– Place on lined and greased baking pans and leave to rise again for another half an hour

– Preheat the oven to 180 degrees Centigrade/Gas Mark 4/375 degrees F
– Bake for 17-20 minutes until risen, golden and cooked through

– Melt the brown sugar with the water and brush over the top and sprinkle with the pearl sugar (if using)
– Remove from the pans and peel off the paper
– Drizzle with the cinnamon water icing


Fiery beetroot salad


Why buy a ready-made salad pot when this one tastes far better, can be whipped up in moments and you have the satisfaction of homemade food? Beetroot can certainly divide opinion – when I was in primary school I distinctly remember beetroot being served with everything (and I mean those cold vinegary slices) – sausages and beetroot anyone?! It took me a long while to come to like those earthy red roots after that chilling start!

But I’ve really come round to the earthy vegetables. Such a fine colour, great in salads, make beautiful soup. This one’s a salad dish that’s sweet but sharp and punchy,  versatile and very simple.

Fiery Beetroot Salad (dairy-free, egg-free, nut-free, soya-free, sesame-free, gluten-free, vegetarian and vegan)


  • 4 beetroots, cooked and cut into cubes
  • 3 spring onions (scallions), sliced
  • 1 tbsp sherry vinegar
  • 2 tbsp olive oil
  • 1-2 tsp smokey chipotle Tabasco sauce, or other chilli sauce of choice
  • 1/2 tsp sugar
  • 1/2 tsp salt

- Mix together the vinegar, oil, Tabasco, sugar and salt
– Pour over the beetroot and spring onions
– Mix delicately so the spring onions don’t go completely red! Some redness is inevitable.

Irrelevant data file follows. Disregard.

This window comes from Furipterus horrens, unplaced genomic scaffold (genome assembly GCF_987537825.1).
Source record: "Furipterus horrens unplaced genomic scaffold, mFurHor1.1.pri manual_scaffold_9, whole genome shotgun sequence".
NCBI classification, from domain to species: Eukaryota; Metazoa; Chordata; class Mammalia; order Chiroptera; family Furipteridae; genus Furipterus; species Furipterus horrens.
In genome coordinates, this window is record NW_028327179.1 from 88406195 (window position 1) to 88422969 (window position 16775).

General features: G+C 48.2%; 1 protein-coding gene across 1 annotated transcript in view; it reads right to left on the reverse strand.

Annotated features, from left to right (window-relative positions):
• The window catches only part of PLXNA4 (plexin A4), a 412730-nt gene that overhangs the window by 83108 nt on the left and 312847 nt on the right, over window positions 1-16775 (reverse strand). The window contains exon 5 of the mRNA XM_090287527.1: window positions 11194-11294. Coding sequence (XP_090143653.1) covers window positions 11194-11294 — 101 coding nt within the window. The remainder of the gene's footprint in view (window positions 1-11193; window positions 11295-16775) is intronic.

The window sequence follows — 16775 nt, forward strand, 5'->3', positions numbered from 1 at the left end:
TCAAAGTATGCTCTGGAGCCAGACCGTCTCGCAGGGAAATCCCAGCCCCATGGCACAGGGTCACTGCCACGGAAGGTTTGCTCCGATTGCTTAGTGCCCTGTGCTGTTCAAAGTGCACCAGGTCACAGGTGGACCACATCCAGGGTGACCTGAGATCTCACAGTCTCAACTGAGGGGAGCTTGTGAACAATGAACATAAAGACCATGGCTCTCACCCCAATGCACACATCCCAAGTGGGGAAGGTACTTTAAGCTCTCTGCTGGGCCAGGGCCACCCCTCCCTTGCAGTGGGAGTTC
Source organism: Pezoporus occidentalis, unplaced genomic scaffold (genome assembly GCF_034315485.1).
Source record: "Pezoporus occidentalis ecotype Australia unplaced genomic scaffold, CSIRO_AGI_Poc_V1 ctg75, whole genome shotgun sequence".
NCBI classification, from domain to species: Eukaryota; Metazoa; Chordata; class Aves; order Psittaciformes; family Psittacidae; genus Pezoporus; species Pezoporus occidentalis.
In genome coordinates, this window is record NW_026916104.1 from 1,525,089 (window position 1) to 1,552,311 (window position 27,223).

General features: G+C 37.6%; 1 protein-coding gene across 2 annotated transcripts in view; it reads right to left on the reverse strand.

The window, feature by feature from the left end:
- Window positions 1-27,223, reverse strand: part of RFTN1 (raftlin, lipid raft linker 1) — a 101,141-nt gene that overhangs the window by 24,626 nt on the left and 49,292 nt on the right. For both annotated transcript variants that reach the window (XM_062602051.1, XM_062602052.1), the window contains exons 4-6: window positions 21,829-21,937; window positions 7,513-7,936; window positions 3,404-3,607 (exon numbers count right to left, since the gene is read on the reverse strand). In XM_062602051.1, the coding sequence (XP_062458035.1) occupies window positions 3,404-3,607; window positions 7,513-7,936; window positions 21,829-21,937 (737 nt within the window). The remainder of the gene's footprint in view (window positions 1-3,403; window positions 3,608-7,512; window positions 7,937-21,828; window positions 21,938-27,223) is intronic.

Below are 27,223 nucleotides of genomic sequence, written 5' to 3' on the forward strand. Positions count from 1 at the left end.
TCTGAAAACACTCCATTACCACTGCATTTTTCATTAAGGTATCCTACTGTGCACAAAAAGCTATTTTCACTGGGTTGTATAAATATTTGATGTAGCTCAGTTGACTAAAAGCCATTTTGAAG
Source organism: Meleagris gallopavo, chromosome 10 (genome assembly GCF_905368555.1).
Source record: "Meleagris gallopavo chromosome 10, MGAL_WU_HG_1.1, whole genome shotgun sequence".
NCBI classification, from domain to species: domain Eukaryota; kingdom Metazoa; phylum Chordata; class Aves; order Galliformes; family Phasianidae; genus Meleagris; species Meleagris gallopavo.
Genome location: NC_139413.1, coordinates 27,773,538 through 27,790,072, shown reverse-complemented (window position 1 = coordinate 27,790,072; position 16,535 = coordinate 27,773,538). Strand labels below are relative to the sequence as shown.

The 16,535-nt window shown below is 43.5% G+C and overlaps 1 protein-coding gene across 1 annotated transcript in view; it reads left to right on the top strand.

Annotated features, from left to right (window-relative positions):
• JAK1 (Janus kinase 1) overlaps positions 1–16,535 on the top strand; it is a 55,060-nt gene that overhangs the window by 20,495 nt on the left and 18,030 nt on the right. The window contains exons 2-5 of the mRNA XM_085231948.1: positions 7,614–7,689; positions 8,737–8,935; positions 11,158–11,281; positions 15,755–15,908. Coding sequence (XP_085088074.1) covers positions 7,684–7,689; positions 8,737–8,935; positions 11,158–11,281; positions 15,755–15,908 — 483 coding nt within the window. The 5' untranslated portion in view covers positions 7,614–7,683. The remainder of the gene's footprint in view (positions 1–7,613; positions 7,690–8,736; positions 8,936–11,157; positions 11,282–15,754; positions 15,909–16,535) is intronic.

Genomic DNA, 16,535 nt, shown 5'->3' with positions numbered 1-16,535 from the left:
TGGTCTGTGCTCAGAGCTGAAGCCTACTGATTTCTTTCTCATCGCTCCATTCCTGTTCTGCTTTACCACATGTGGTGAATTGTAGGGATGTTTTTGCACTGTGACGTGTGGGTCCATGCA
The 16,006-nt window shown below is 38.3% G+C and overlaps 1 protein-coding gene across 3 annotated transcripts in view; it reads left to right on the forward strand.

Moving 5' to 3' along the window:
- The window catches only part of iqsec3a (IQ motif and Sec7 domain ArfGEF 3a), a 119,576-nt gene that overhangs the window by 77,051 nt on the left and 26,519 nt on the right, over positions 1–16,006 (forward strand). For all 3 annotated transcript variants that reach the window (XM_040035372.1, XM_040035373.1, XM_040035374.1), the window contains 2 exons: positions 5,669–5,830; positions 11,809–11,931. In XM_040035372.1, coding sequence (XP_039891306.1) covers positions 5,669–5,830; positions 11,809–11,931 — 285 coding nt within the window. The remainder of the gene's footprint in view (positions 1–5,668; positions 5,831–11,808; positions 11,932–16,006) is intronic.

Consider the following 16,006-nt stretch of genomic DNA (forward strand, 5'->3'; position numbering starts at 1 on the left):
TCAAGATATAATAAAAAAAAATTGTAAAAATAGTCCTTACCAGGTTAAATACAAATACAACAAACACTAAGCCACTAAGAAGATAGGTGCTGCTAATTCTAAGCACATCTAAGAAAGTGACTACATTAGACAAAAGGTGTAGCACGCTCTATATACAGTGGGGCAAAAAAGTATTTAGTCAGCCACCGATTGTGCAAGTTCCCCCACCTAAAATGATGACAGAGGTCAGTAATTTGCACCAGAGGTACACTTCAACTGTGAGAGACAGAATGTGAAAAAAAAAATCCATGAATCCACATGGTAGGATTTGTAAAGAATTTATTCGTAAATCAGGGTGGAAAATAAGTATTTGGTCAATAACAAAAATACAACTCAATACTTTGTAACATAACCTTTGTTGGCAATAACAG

Curried parsnip soup


It’s time to get the roots out! The first frost has been and gone and it’s time to indulge in some serious warming food. In my opinion, you can’t get much more wintery than parsnips – well maybe Brussels, but they are more controversial (for the record – I like them when they’re done right).

The toasty, spicy curry flavour works so wonderfully with sweet, rooty parsnips and you end up with the smoothest, silkiest soup ever, no cream needed to achieve this. What could make a better wintery lunch or light supper with some fresh warm bread? Any one dimensional dish is made better with additions of garnish / texture, and I’ve used some vegetable crisps here for a bit of crunch.

Curried Parsnip Soup (dairy-free, egg-free, nut-free, soya-free, sesame-free, gluten-free, vegetarian and vegan)


Serves 3-4

  • 1 onion, roughly chopped
  • 1 clove of garlic, minced
  • 1 tbsp oil
  • 5-6 medium sized parsnips, peeled and roughly chopped
  • 1/2 an apple, peeled and chopped
  • 2 tsp curry powder of choice
  • 750ml vegetable stock